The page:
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Copyright 2004 American Medical Association. All Rights Reserved.Applicable FARS/DFARS Restrictions Apply to Government Use.2004
Gaucher disease is an autosomal recessive lipid-storage disease. Deficiencyin the enzyme glucosylceramidase, normally present in macrophage lysosomes,leads to accumulation of glucosylceramide in scavenger macrophages and subsequentdeposition in the organs of the reticuloendothelial system (liver, spleen,and bone marrow). Enlarged macrophages with a foamy cytoplasm, likened to"crinkled tissue paper," with an eccentrically placed nucleus (Gaucher cells)are abundant, leading to organomegaly with resultant pancytopenia.1 In the past, many affected patients were treatedwith splenectomy at an early age to eliminate splenomegaly and resultant splenicsequestration of platelets. During the past decade, enzyme replacement therapywith intravenous infusions of glycosylceramidase has proven safe and effectivefor treating the visceral manifestations of Gaucher disease.2
A 20-year-old white woman had best-corrected visual acuities of 20/160OD and 20/60 OS. There was a small-angle esotropia in the right eye. Althoughshe had long complained of floaters, her visual acuity had been correctableto 20/25 OU until 2 years earlier. Results of anterior segment examinationwere normal. The posterior segment examination showed moderate to dense vitreousopacities in both eyes, overlying the optic nerve head, vessels, and vitreous(Figure 1). There was a conspicuousabsence of inflammatory cells in the vitreous bilaterally. Fluorescein angiographyshowed normal dye transit, blockage of fluorescence due to the vitreal opacities,and marked vascular tortuosity (Figure 2).
Fundus photographs of both eyesshowing prominent vitreous opacities.
Fluorescein angiograms of botheyes in transit phase showing blockage of fluorescence caused by vitreal opacities,and vascular tortuosity.
The patient underwent standard 20-gauge pars plana vitrectomy in theright eye. A vitreous aspirate specimen obtained before infusion instillationwas stained with hematoxylin-eosin (Figure3). The material was paucicellular, with some degenerated and afew typical Gaucher cells. The entire vitrectomy specimen was sent for centrifugationand analyzed via thin-layer chromatography, which showed a large amount ofglucosylceramide (Figure 4).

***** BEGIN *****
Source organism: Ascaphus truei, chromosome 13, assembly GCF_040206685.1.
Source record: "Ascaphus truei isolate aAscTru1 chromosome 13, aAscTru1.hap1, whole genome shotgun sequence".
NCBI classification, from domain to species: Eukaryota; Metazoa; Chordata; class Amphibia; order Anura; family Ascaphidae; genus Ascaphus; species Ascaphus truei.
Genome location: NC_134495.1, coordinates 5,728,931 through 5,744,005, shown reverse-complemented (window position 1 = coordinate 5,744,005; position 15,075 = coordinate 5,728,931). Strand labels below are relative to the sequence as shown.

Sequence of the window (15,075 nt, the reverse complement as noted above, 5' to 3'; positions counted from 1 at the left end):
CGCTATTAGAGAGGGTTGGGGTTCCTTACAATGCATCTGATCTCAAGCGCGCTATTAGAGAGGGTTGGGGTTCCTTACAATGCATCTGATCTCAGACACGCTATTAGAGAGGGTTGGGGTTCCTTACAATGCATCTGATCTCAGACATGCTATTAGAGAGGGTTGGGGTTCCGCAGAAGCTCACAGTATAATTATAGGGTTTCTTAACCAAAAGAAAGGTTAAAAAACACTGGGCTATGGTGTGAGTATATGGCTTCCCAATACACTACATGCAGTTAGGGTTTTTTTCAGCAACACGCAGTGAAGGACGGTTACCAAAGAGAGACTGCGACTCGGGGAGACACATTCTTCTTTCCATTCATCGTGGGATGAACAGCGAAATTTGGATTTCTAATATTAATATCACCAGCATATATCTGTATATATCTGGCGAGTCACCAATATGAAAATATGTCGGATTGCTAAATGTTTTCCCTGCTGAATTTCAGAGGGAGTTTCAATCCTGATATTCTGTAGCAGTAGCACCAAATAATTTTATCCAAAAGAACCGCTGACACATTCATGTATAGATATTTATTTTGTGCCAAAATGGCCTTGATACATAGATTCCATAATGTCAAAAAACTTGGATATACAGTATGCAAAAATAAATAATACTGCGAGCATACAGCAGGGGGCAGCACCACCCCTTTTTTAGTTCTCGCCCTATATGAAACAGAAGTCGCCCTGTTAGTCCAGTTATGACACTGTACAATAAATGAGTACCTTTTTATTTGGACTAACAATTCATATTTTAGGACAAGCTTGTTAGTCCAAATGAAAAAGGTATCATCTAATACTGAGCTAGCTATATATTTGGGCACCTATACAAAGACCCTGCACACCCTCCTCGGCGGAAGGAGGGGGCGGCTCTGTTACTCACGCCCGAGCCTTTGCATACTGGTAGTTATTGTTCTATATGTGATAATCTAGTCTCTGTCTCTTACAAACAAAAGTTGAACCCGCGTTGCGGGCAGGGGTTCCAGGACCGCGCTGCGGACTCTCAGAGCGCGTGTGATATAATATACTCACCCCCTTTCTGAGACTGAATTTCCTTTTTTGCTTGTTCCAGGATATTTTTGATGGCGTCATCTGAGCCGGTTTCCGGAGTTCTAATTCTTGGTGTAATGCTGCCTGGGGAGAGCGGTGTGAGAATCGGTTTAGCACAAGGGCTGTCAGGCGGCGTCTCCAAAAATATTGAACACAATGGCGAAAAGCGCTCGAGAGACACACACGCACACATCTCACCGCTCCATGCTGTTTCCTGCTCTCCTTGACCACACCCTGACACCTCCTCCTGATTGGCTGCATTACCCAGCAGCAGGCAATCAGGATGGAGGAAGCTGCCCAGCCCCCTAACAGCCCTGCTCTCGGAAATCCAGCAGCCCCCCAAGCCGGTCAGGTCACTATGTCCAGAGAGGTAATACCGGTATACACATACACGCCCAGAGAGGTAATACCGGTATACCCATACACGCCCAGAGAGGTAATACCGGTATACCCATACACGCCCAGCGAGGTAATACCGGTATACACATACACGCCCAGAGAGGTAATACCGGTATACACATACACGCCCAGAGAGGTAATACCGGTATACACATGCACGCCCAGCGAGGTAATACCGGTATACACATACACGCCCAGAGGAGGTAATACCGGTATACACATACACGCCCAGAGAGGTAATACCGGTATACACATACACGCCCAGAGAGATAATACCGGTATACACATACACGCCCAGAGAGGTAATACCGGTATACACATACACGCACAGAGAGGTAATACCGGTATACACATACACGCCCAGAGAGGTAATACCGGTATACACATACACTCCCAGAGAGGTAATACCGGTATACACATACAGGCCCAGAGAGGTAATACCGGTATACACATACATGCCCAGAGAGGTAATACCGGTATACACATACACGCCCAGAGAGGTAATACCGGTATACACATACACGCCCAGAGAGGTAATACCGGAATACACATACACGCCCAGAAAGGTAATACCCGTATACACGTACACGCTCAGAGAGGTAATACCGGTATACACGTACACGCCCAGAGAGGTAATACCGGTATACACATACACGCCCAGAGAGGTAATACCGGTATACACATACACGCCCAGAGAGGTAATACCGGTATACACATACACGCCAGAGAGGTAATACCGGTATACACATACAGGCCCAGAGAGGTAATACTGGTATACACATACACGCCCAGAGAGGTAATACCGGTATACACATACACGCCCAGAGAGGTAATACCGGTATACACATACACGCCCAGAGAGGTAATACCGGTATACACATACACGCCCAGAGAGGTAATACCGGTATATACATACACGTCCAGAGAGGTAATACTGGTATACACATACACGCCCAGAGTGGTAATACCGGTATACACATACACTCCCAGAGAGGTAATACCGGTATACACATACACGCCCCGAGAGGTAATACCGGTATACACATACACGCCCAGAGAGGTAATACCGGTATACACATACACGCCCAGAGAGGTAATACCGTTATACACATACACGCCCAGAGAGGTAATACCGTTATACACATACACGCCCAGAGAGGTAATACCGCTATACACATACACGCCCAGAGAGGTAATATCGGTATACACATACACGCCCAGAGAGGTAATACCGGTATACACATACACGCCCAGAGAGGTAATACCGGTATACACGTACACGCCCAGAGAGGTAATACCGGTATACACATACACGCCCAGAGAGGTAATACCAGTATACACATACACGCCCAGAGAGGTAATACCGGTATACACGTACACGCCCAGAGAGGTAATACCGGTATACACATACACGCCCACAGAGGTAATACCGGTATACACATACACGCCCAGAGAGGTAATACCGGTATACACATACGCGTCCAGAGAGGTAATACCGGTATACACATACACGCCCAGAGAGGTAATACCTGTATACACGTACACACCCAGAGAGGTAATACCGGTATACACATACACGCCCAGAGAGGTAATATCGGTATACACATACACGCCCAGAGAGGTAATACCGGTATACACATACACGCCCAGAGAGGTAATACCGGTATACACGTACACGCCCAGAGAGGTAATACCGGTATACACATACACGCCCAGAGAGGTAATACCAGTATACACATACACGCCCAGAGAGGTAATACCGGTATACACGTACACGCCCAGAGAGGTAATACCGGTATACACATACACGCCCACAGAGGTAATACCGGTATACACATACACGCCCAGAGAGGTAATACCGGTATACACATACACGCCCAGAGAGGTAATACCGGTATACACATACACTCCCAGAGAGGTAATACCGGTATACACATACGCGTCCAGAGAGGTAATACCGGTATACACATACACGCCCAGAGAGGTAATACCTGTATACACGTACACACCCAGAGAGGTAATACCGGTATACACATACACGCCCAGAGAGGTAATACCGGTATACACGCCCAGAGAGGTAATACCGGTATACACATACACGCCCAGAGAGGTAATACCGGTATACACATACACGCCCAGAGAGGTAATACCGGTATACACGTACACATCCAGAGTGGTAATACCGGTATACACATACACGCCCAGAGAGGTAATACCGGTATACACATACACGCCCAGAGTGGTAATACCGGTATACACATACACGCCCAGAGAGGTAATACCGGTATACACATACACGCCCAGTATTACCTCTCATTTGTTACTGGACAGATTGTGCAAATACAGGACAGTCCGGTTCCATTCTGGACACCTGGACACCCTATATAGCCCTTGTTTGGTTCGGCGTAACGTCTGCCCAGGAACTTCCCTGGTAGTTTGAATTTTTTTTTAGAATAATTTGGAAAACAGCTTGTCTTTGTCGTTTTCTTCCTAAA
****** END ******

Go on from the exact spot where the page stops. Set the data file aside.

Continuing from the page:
Vitreous aspirate showing a Gauchercell (hematoxylin-eosin, original magnification ×250).
Thin-layer chromatography of lipidsfrom vitreous and control lipids. Phospholipids were removed by alkaline methanolysis,dried under nitrogen gas, and resolved on borate-impregnated silica gel plates.Note intense staining of the glucosylceramide band in the patient.
Postoperative photographs of the operated-on eye showed a few remainingpreretinal white dots studding the retina and around the optic nerve head.A macular pucker was evident (Figure 5).Visual acuity was 20/40 at 6 months of follow-up.
Color fundus photograph obtained6 months postoperatively. A few preretinal white dots stud the retina andoptic nerve. A macular pucker is evident.
Gaucher disease often occurs in Ashkenazi Jews but is panethnic.2 Type 1 Gaucher disease is characterized by an absenceof central nervous system involvement, in contrast to types 2 and 3, whichhave primary central nervous system disease. Classic descriptions of thisdisease mention multiple ocular and neurologic associations, such as conjunctivalpterygia, strabismus, and trismus with retroflexion of the neck. Vitreousopacities in this disorder were first noted by Cogan et al3 andGass.4 The incidence of vitreous opacitieswas found to be approximately 3% in a series of 80 consecutive patients withtype 1 Gaucher disease.5 Only those whohave undergone splenectomy have a tendency to form vitreous aggregates. Perhapsthis is due to the occurrence of more circulating glucosylceramide in thesepatients, resulting in manifestations in unusual systemic locations, suchas the eye. Our case is, to our knowledge, both the most severe that has beenreported and the first noting retinal vascular tortuosity. The corkscrew vascularpattern is reminiscent of that in Fabry disease, a related disorder of sphingolipidmetabolism. In our case, there were Gaucher cells in the vitreous cavity,while the vitreous gel contained large amounts of glucosylceramide.
The pathophysiologic mechanism of glucosylceramide deposition in thevitreous cavity is unclear. The material is a by-product of breakdown of myelin,leukocytes, red blood cells, and endothelial cells; myelin may be depositedwithin the eye when oligodendroglial cells migrate through the lamina cribrosa.Alternatively, deposition may occur by leakage from the vasculature. The latteris less likely, as glucosylceramide is not deposited within neurons in type1 Gaucher disease, although Gaucher cells do accumulate in the periadventitialmacrophages of the brain.1
We have shown that vision may be improved with vitrectomy in patientswith Gaucher disease. It is unknown whether vitreal opacities will recur inour patient, as has been reported in patients who have undergone vitrectomyfor vitreous opacities in familial amyloidotic polyneuropathy syndrome.6 The relationship of long-term enzyme replacementtherapy to the vitreous opacities in our patient is speculative.
The authors have no relevant financial interest in this article.
This study was supported by the Kentucky Lions Eye Foundation, Louisville,and in part by a grant from Research to Prevent Blindness Inc, New York, NY.
Correspondence: Dr Barr, Department of Ophthalmology and Visual Sciences,University of Louisville School of Medicine, 301 E Muhammad Ali Blvd, Louisville,KY 40202 (firstname.lastname@example.org).
Shrier EM, Barr CC, Grabowski GA. Vitreous Opacities and Retinal Vascular Abnormalities in Gaucher Disease. Arch Ophthalmol. 2004;122(9):1395–1398. doi:10.1001/archopht.122.9.1395
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